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Get a Feel for Your Business by Writing Down the Numbers

In the era of smart phones, smart cars and smart homes, you might feel advice about tracking your business results with an old-school number 2 pencil is a little out of step.  You shouldn’t.

There is an old saying: “From lips to pencil tips,” which suggests that by physically writing your key figures you become more familiar with them.  Like a golfer who leaves the course saying, “I need to do better than a double bogey on number 7,” entrepreneurs who track their key figures by hand are extremely aware of what they need to improve.

Writing the key figures down month after month, you commit them to memory and become more focused on their importance to your success.  It’s a practice that is highly recommended for new business owners, and I know several veteran business owners who swear by it.

What you should track

Take a piece of paper and write your key performance figures (check out our Metrics for Success guide for more info on these numbers as well).  For most business owners, the common ones are:

Sales by month measures top-line revenue growth.  In business, either your company is growing or it has begun dying.  Watch this number closely.  Consider what is going on within your industry, both nationally and in the local market.  Set a sales goal each month that represents true, attainable growth.  If you fall short, take time to understand why and take corrective action as necessary.

Gross profit by month measures a company’s markup on its cost of goods (or services) sold.  This figure gives an indication of how well ownership has controlled its costs and, possibly, whether goods and services are priced in line with what the market will bear.  In times of inflation, it’s easy for cost increases to outpace increases in your selling prices. Committing this number to paper will help keep you abreast of the situation.

Net profit by month builds on the gross profit by month analysis.  While gross profit focuses on cost of goods or services sold, net profit also encompasses administrative expenses, interest and taxes.  If gross profit is optimal but net income is lagging, take a hard look at trimming administrative costs. Perhaps there is a way to manage interest costs. Consider hiring a tax expert who is knowledgeable of your industry.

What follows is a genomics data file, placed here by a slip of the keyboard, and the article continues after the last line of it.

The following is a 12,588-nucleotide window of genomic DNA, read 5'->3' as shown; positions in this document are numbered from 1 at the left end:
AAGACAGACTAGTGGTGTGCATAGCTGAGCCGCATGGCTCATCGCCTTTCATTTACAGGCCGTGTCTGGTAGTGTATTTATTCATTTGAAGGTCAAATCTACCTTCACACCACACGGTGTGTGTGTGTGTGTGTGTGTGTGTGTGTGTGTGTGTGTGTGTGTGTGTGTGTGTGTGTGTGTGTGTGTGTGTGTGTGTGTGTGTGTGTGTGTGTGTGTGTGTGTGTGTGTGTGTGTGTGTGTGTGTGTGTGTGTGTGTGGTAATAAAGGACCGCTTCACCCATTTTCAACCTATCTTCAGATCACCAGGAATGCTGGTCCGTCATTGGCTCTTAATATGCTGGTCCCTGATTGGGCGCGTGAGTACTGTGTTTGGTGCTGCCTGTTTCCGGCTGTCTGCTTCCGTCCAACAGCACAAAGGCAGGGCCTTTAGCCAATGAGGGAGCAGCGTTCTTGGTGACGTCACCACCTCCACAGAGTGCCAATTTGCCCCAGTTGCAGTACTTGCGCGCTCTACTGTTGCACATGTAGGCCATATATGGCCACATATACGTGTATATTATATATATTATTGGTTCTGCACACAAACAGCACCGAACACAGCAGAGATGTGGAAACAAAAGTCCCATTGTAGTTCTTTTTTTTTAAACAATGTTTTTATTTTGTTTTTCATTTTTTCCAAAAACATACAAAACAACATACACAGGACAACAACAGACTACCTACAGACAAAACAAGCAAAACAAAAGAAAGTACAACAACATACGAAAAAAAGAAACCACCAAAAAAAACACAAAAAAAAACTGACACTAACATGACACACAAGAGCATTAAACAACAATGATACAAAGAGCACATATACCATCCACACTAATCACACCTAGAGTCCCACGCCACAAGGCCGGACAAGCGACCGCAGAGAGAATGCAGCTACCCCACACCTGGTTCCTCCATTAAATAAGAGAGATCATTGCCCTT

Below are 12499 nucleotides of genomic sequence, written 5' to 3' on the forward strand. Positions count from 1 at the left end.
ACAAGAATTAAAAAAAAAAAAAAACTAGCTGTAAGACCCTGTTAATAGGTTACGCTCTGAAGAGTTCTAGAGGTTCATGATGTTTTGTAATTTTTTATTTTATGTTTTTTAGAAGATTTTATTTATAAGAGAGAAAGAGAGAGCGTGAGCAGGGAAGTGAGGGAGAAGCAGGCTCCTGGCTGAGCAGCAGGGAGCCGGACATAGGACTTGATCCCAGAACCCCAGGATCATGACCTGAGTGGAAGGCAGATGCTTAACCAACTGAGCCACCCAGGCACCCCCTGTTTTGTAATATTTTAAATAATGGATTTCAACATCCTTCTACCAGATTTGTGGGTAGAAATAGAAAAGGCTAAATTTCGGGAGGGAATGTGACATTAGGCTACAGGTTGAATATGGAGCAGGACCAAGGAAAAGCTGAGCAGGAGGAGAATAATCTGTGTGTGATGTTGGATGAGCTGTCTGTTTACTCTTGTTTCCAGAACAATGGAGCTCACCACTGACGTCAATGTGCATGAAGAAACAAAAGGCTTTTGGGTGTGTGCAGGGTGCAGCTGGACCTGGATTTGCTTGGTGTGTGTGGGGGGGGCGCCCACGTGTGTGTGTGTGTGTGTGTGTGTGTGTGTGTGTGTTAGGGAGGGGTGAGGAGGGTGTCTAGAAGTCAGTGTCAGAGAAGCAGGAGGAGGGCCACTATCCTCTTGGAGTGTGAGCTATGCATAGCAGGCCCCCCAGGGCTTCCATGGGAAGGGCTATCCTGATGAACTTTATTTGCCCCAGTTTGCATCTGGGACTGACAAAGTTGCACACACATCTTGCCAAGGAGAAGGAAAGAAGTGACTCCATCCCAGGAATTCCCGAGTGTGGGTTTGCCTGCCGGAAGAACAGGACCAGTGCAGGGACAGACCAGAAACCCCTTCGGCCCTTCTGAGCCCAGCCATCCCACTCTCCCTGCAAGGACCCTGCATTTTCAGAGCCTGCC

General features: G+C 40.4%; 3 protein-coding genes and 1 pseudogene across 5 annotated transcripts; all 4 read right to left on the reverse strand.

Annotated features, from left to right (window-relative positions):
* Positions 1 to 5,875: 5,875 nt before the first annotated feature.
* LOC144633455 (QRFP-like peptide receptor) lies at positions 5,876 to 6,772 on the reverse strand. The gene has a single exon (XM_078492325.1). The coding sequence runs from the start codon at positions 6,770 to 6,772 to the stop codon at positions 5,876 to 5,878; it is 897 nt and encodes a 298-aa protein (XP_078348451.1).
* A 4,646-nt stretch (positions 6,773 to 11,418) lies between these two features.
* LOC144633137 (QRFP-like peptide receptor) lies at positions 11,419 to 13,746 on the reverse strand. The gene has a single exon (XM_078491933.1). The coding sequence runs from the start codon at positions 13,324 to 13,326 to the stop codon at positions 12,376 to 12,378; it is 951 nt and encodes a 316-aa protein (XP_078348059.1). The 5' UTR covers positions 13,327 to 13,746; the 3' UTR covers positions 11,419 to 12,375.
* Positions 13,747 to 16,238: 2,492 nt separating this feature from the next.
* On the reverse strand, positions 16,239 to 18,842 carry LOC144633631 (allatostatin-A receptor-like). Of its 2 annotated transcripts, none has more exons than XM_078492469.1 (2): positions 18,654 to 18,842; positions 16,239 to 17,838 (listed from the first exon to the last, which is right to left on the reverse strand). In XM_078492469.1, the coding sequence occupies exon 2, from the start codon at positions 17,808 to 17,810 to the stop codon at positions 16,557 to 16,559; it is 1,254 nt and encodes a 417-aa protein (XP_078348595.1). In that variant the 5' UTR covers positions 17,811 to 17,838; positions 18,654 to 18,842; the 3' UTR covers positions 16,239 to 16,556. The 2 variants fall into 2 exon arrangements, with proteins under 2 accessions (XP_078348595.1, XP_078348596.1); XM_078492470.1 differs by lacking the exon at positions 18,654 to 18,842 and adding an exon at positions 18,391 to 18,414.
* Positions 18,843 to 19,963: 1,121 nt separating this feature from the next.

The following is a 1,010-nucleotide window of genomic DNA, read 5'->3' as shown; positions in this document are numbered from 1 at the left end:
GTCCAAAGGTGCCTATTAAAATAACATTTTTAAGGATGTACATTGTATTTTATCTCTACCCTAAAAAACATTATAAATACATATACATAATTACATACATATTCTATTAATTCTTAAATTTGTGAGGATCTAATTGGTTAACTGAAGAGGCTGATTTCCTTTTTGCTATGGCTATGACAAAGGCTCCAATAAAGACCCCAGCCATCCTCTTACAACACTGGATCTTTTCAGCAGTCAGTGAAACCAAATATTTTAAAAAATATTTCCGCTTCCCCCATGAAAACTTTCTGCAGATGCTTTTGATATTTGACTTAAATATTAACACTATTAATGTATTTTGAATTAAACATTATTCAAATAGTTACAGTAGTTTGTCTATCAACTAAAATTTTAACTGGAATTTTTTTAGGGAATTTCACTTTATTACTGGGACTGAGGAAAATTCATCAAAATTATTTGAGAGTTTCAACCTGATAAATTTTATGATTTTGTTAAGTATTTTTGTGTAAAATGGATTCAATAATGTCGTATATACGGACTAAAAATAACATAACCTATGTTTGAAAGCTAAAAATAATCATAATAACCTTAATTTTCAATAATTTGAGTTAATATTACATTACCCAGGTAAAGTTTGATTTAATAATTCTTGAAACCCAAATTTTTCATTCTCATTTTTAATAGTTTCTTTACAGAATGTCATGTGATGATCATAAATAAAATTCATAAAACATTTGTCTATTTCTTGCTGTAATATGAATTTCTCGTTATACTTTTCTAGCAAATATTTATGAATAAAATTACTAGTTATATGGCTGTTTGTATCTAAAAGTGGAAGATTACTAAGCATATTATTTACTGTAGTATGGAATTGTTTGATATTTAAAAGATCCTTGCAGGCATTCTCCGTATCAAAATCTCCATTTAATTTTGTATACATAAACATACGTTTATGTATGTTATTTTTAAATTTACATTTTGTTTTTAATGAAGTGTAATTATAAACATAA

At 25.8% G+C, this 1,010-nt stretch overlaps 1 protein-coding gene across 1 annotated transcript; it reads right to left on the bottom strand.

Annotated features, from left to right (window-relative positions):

Cash flow by month measures the company’s liquidity.  It’s how much cash is getting added to or subtracted from the bank in your bank account.  By recording this figure each month, you will naturally begin thinking about short-term, upcoming events that will impact your liquidity. Many service industry clients prepare for weak cash flow in the month of December, when people have holiday-related expenditures in mind. Conversely a retail business expects its best cash flow to occur in December.  Seasonal aspects to a business is a fact of life that should be considered in the business plan.

Tracking Accounts Receivable helps to see how much you expect to collect in the next 30 to 60 days.  Seeing this account grow can be either the result of sales growing or another issue like a customer slowing down their payments.  Understanding the reason for the growth will help you better understand your future cash flow.

Accounts Payable is the amount you owe vendors that must be paid within the next 30 to 60 days.  This balance can tell you how much cash will flow out of your business and thus plan the disbursements based on your inflows from Accounts Receivable.

Focus on important customers

In addition to tracking the numbers, it’s wise to use a second sheet of paper to track results on a customer-by-customer basis. This makes it very clear which customers are most important to your success. And, if an important customer starts slipping away, you will quickly become aware and might be able to salvage the relationship. Your second sheet will track:

If sales to a significant customer slip unexpectedly, learn what you can from the employee servicing the account. Then, follow up personally with the customer. It could be that the customer has fallen on difficult times. Maybe there is a competitor trying to make inroads.  Whatever the cause, do what you can to nip it in the bud.

When gross profit by customer increases or decreases from one month to the next, you want to know why. This is a very real measurement of where you are making money and where you are losing it. You need to understand what has happened to that one customer relationship. If gross profit for that customer is up, can you move other customer relationships in the same direction? If it’s down, can you prevent the cause from impacting other customers?

If you would like to get more detailed information on these metrics, download our Metrics for Success guide. If you have questions about how to get started or what your numbers are telling you, give us a call at (404) 353-2148 or email